Improvement in xerostomia symptoms was noted, with a mean increase in the visual analog scale score of 86 () and 77 () at 3 and 6 months after treatment completion, respectively. For all patients, the increase in the mean basal and citric acid-primed whole saliva production at 3 and 6 months after treatment completion was also statistically significant ( and , respectively). No statistically significant change in the quality-of-life evaluation compared with baseline was observed.
Hargitai et al. [88]Healthy subjects, N = 22The TENS electrode pads were placed externally on the skin overlying parotid glands. The pulse rate was fixed at 50 Hz, the pulse duration 250 μsec, and the unit was in normal mode.Unstimulated saliva was collected for 5 minutes via the carlson-crittenden cup placed over Stensen’s duct bilaterally, into preweighted vials. The TENS unit was then activated, and stimulated saliva collected for an additional 5 minutes.15 of 22 subjects demonstrated increased parotid salivary flow when stimulated via the TENS unit. Five experienced no increase and 2 experienced a decrease. The mean unstimulated salivary flow rates were 0.02418 mL/min and mean stimulated salivary flow rate was 0.04946 mL/min; the TENS unit was effective in increasing parotid gland salivary flow in two-third of healthy adult subjects.

Strietzel et al. [89]Subjects with xerostomia, N = 23Electrostimulation device named GenNarino; delivered during 10 min to the oral mucosa, in the mandibular third molar region (close to the area where the lingual nerve travels alongside the lingual alveolar plate).Sham (inactive stimulation)The digital signal of the wetness sensor expressed in numbers was used as a measure of dryness.After 3 min of the 5 min experiments, significantly lower dryness was seen in the active modes compared with sham. No significant side effects were observed.

Cho et al. [90]Undergone head and neck radiation therapy, N = 12Acupuncture was conducted twice weekly for 6 weeks in a single-blind setting.Randomized into two groups: Real or sham acupunctureThe effect was evaluated by measuring whole salivary flow rates and questionnaire-based assessment of subjective symptoms pretreatment and posttreatment (3 and 6 weeks after acupuncture treatment).Both groups showed a slight increase in whole salivary flow rates, with no significant differences between them. Real acupuncture markedly increased unstimulated salivary flow rates, and improved the score for dry mouth according to the xerostomia questionnaire, by 2.33 points versus 0.33 in the controls.

Ami and Wolff [91]Dry and burning mouth, N = 1A Saliwell Crown was placed in the lower third molar area, in vicinity to the lingual nerve. The stimulating device is mounted on a commercially available dental implant. The Saliwell Crown is composed of an electric circuit, two 1.5 V batteries, a microprocessor, a wetness sensor, an IR receiver, and stimulating electrodes.Both stimulated and unstimulated saliva flow rates were measured.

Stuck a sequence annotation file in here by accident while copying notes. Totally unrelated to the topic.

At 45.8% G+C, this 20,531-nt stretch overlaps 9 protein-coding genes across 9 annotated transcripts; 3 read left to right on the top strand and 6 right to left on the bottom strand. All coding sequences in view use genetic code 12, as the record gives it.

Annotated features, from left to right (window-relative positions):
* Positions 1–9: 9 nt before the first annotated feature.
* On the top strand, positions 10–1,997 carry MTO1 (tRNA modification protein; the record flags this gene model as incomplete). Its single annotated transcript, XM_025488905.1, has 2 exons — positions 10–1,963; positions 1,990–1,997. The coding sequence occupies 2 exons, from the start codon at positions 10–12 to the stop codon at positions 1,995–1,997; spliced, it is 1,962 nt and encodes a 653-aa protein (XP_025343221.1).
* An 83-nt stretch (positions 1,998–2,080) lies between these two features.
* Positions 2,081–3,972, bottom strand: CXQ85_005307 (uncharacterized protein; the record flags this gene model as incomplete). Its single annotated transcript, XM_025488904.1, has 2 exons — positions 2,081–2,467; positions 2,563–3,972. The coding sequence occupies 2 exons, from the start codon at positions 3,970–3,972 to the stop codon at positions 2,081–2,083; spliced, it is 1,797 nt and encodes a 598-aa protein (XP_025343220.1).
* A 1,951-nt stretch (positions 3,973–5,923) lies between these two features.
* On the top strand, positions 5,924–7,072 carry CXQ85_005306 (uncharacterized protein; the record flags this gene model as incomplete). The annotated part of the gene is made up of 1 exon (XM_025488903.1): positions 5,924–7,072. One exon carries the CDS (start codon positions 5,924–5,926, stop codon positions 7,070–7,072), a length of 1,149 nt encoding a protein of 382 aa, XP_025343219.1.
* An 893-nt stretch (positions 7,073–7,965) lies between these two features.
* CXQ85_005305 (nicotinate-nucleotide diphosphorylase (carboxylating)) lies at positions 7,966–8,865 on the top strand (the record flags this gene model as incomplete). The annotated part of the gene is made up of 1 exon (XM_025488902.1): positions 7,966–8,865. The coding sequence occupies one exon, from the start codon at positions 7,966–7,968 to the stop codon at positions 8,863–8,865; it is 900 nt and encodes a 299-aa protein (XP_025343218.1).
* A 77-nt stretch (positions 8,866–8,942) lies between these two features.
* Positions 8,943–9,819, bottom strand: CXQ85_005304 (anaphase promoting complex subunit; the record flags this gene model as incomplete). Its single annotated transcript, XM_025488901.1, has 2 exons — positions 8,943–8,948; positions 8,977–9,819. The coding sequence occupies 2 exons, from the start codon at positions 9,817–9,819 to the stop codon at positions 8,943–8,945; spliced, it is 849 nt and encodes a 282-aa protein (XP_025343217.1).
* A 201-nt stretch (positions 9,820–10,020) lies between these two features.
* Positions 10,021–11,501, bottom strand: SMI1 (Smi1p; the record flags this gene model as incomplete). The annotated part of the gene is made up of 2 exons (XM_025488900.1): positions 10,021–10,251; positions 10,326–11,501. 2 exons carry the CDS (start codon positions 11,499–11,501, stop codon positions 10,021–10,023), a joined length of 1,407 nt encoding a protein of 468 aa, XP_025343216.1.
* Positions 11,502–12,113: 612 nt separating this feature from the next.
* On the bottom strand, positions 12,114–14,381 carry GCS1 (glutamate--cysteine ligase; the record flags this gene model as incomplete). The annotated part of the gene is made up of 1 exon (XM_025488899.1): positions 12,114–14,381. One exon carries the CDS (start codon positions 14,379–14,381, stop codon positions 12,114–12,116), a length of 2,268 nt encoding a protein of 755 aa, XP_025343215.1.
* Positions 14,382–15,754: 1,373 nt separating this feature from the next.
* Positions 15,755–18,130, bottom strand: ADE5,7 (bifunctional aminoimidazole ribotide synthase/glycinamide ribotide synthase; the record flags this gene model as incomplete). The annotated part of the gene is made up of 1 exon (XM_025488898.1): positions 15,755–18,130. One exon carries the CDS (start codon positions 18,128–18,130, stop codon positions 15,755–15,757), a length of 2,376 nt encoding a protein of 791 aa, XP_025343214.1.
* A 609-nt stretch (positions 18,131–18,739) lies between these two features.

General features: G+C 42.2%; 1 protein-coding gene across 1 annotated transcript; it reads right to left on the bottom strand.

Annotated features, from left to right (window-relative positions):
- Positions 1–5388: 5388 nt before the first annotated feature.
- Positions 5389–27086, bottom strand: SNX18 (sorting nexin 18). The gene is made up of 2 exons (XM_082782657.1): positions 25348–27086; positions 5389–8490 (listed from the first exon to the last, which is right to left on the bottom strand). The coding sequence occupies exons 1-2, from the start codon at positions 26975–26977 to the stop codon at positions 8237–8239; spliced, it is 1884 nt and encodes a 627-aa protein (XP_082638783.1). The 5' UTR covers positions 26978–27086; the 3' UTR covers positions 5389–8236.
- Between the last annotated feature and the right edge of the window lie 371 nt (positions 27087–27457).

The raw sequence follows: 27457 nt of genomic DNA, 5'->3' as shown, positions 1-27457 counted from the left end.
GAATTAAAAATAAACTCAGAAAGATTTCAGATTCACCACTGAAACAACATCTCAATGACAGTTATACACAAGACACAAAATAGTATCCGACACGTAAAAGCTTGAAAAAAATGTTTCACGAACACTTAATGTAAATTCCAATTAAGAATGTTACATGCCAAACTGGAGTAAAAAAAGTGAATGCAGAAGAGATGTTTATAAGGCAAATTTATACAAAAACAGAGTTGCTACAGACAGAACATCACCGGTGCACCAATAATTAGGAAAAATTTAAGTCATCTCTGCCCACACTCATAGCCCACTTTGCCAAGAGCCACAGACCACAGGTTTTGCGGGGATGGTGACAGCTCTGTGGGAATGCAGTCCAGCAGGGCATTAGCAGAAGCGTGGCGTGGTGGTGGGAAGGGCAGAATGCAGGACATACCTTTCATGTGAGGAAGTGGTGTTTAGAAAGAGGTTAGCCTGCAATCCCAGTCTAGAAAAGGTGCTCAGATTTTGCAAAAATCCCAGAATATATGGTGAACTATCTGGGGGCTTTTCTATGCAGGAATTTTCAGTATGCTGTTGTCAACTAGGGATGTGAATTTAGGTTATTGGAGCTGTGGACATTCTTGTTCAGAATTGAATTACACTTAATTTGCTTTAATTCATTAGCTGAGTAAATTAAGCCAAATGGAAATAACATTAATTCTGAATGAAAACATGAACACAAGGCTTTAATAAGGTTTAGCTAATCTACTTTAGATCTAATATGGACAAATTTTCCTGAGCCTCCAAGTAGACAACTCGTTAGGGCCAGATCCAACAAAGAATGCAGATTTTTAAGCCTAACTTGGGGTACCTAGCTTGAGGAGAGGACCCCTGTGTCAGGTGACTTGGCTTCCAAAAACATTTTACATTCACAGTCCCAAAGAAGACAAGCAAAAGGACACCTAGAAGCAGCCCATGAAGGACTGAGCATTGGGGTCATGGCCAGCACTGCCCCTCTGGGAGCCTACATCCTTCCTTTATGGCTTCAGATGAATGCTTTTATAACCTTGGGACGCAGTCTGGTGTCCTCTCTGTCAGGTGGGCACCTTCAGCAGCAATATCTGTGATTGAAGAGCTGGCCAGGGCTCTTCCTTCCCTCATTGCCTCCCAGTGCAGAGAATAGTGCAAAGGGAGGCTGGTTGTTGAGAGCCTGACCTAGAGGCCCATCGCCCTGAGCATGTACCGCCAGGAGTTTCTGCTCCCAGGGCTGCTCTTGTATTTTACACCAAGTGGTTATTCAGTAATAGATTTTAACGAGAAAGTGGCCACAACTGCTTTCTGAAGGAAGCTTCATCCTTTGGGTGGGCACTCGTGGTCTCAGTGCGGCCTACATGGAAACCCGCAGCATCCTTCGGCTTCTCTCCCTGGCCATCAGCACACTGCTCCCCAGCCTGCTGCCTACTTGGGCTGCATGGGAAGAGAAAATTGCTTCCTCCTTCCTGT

Subjective patient evaluation was performed.
The results showed a constant significant increase in the salivary secretion and symptomatic improvement as presented in the questionnaires. The frequency of dry and burning mouth has decreased during the study.
Pattani et al. [92]Undergone head and neck radiation therapy, N = 520 one-hour sessions with TENS unit; electrode pads placed externally on the skin overlying the parotid glands bilaterally; stimulation was initiated using 4 to 30 mA at 80–100 impulses. The settings ranged from 55 to 80 mA (maximum setting). The duration of treatment was 60 minutes per session. Patients received three E-stimulation treatments per week for a total of one to two months.The whole saliva flow rates were measured.
Dysphagia and xerostomia index questionnaire was used.
All five patients noticed a significant improvement ( value: 0.002) in dysphagia and a definite increase in saliva production.
No untoward side effects/complications were noted in the patients during or after completion of treatment.

Wong et al. [93]Undergone head and neck radiation therapy, N = 48ALTENS treatments were administrated with a codetron transcutaneous electrical nerve stimulation (TENS) unit and karaya electrode pads. The locations of the acupuncture points used large intestine 4 (LI4), spleen 6 (SP6), stomach 36 (ST36), and conception vessel 24 (CV24). Square pulses of 250-msec duration were delivered in trains with a 4 hz repetition rate. One acupuncture point was stimulated for 10 seconds at a time. Random switching among electrodes was used. All patients received twice weekly ALTENS sessions (with 20 minutes of stimulation per session) for a total of 24 sessions given in 12 weeks. A maximum of 2 weeks without treatment was allowed, and all outstanding sessions were administrated.Preliminary efficacy of ALTENS treatment was assessed using the patient-reported University of Michigan Xerostomia-Related Quality-of-Life-Scale (XeQOLS). The test was administrated at baseline and 6 months after study enrollment.47 patients were evaluable. 44 of these 47 patients (94%) were successful in complying with ALTENS treatments. Of these, 34 patients (72%) completed all treatment sessions.